Parking Fee at Four-Story Airport Structure Reduced

Times Staff Writer

Conceding that $24 a day was "overkill" and had driven motorists away, the Burbank airport authority has voted to cut the controversial new fee for use of a four-story parking structure to a maximum of $18 a day. The authority also will advertise that parking in the structure may save money for short-term visitors.

Commissioner Leland C. Ayers complained to fellow members of the Burbank-Glendale-Pasadena Airport Authority at their meeting last week that a steep increase in the parking fee imposed five weeks ago caused motorists to avoid the building, leaving it almost empty.

"We have 400 spaces in a concrete structure that aren't being used," he said.

The fee had been raised from a maximum of $8 a day in order to channel long-term parking into the neighboring lots at the airport or into satellite lots nearby and preserve the structure for short-term use. There had been complaints that those delivering or picking up passengers at the airport could not find parking spaces.

Bitter Confrontations

Monday's vote left intact the $1-an-hour fee for the parking structure, which had been set to discourage airline passengers from leaving their cars there overnight or for days at a time.

The fee for parking in the lots that flank the building was set at $2 an hour up to a maximum of $8 a day. Satellite lots, which provide bus transportation to the airport, charge $4 daily.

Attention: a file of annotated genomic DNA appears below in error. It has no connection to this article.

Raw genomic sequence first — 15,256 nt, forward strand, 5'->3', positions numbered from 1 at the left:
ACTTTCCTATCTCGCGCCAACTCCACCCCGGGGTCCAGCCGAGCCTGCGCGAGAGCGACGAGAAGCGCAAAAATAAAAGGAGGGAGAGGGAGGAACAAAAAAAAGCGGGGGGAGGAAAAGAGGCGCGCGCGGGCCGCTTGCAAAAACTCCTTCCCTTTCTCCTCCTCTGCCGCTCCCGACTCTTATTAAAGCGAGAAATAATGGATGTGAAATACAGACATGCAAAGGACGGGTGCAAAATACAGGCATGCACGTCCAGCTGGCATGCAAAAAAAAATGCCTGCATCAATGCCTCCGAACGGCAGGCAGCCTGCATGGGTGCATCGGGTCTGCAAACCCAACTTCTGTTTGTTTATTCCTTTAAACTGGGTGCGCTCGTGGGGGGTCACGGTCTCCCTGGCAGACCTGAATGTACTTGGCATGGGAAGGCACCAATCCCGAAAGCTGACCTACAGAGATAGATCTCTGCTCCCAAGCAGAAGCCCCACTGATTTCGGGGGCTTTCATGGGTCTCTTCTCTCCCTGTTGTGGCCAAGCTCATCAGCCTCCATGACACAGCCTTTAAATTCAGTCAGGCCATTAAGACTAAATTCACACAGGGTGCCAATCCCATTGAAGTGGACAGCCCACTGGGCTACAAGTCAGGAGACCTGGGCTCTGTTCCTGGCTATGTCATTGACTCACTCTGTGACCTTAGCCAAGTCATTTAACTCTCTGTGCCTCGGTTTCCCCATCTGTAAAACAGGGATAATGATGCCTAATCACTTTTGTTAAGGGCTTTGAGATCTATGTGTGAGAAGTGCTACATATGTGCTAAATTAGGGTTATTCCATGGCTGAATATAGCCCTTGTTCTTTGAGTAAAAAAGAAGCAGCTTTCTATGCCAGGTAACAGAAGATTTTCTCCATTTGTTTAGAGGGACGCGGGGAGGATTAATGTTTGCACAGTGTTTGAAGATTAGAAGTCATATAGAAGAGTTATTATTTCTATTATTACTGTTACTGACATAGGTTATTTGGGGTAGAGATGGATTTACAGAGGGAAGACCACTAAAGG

Parking-fee collectors said that, since the new fee went into effect Sept. 27, they have had several bitter confrontations with angry patrons who said they did not notice the rate change. Some travelers returned after a three-day trip to find their parking fee was more than $70.

The new fee structure not only discouraged long-term use, it also drove away the short-term visitors it was meant to attract, said Thomas E. Greer, director of airport services.

'Scared Them Away'

"We overkilled," he told the board, in part because the airport did not put enough emphasis, in its informational signs, on the $1-an-hour rate. "We scared them away."

Greer said short-term visitors now pay $2 for in-and-out stopovers in one of the adjoining lots, when it would cost them only $1 to use the structure. For any period under eight hours, the parking structure is less expensive than the parking lots.

Greer said that motorists who use the more expensive lots for short stays will be given an information sheet when they leave, pointing out that they could have saved money by using the structure.

The rate change will go into effect as soon as new signs can be painted, which will take about two weeks, an airport spokeswoman said.

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